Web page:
In 2013 the band recorded the groundbreaking collaboration Lúnasa With The RTÉ Concert Orchestra (2013) with the Irish national radio station Raidió Teilifís Éireann’s house orchestra. An artistically rewarding effort that showed a different side of the group’s abilities, Irish America magazine called it “a powerhouse record” with Songlines magazine describing it as “Spellbinding.” Then, in 2018, the group released Cas. The group’s first album to include vocalists, it includes tracks done in collaboration with legendary performers Tim O’Brien, Natalie Merchant, Daoirí Farrell, Mary Chapin Carpenter, and Eric Bibb. The Irish Echo newspaper called it “one of the most complete, most compelling trad albums” in recent memory, while the Irish Times, in its four star review, praised the band’s “exceptional tune choices, ever-inventive arrangements and immaculate playing.” As the time of writing, the album’s track “Bonnie Light Horseman” (which features Merchant) is under consideration for “Best Folk Track” at the 2018 RTÉ Radio 1 Folk Awards.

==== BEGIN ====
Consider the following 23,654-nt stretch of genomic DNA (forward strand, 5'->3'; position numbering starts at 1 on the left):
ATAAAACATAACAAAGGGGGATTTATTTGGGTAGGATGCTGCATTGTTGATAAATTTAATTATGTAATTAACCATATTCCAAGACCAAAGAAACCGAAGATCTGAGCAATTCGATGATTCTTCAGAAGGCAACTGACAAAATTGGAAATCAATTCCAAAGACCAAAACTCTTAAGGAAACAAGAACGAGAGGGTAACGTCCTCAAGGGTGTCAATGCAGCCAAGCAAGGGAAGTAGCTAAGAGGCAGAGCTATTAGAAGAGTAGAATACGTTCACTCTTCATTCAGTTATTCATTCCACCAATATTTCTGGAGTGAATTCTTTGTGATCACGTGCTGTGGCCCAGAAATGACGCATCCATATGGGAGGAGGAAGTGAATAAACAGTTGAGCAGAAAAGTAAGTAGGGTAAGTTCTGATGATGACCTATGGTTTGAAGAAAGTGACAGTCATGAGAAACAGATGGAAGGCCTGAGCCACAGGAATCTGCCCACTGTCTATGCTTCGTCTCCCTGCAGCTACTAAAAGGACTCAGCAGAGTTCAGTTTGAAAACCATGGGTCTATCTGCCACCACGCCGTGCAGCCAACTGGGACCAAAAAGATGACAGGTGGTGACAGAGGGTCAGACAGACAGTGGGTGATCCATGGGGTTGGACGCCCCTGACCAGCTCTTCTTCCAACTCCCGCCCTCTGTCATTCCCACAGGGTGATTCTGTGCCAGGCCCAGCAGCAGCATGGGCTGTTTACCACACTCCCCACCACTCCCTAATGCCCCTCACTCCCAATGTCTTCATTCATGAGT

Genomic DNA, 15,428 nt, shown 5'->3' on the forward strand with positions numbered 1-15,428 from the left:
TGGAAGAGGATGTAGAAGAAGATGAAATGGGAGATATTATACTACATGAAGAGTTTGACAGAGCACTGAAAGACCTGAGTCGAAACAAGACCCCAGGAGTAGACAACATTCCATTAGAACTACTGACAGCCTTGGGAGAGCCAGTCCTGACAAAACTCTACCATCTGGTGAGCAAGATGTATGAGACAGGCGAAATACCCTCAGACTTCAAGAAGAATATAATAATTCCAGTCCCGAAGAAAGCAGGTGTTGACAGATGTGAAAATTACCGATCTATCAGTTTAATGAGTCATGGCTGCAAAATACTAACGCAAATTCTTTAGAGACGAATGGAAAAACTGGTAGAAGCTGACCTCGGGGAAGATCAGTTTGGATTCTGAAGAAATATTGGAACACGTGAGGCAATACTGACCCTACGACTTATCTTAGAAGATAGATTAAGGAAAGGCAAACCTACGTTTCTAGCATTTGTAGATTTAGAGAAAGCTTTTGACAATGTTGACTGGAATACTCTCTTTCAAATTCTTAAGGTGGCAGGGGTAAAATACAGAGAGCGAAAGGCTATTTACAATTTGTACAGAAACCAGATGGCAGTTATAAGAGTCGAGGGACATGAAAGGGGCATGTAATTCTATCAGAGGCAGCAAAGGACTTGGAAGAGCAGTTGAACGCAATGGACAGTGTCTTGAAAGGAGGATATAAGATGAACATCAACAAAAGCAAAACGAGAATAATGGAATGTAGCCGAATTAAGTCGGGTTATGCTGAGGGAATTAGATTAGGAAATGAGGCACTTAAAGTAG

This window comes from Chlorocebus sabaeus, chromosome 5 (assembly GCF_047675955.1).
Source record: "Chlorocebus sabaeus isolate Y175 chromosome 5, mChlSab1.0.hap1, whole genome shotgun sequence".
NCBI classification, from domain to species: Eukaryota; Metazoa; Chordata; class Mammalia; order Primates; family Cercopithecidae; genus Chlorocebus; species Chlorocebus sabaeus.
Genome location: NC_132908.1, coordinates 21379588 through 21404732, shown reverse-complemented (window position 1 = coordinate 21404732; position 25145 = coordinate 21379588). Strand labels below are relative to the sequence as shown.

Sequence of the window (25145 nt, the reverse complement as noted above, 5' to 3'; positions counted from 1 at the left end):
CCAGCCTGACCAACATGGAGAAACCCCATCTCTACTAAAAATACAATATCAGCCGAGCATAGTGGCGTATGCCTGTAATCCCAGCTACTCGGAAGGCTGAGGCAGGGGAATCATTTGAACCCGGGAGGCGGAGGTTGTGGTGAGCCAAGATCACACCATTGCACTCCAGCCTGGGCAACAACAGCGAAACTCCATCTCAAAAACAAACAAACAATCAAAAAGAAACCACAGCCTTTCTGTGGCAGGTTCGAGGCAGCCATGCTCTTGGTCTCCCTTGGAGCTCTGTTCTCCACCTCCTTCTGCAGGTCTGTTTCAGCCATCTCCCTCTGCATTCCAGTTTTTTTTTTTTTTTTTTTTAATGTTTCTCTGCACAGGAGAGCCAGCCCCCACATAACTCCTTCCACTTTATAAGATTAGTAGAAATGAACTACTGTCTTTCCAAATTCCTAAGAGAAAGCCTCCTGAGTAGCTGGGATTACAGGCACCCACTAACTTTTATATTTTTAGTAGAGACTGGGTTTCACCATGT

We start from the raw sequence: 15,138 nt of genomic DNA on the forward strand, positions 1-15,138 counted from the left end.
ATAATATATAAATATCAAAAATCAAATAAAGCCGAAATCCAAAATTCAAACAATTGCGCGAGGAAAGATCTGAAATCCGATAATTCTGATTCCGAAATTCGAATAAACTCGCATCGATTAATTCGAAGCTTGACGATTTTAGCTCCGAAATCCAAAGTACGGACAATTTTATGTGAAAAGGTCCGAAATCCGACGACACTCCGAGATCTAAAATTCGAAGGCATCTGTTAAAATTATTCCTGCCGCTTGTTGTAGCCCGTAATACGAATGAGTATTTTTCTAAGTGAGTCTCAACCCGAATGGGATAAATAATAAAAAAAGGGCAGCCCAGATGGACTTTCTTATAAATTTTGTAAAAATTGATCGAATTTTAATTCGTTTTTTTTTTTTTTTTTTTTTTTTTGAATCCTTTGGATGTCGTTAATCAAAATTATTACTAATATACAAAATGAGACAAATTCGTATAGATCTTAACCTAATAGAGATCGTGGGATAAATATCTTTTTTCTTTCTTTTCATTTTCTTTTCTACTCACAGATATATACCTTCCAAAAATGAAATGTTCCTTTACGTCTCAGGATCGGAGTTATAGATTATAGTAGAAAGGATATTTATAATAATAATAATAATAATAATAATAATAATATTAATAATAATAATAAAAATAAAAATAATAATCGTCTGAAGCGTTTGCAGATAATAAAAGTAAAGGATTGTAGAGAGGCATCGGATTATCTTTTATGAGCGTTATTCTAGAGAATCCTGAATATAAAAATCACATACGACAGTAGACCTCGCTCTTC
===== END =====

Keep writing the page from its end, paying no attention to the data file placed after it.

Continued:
In recent years Lúnasa has maintained a rigorous touring schedule, both on their own and (at different times) with Mary Chapin Carpenter, Tim O’Brien, Natalie Merchant, and others. On their extensive tours of the USA, Japan, Australia, and Europe they’ve performed at places like the Hollywood Bowl, Carnegie Hall, and the Sydney Opera House; appeared at festivals like the Cambridge Folk Festival (UK), the Festival Interceltique de Lorient (France) and the Tønder Festival (Denmark); and collaborated with Irish chanteuse Karan Casey, Irish rock Icons the Saw Doctors, singer/songwriter Luka Bloom, and African choral group Ladysmith Black Mambazo, all the while showing why the band continues to set the standard for traditional Irish music’s elite.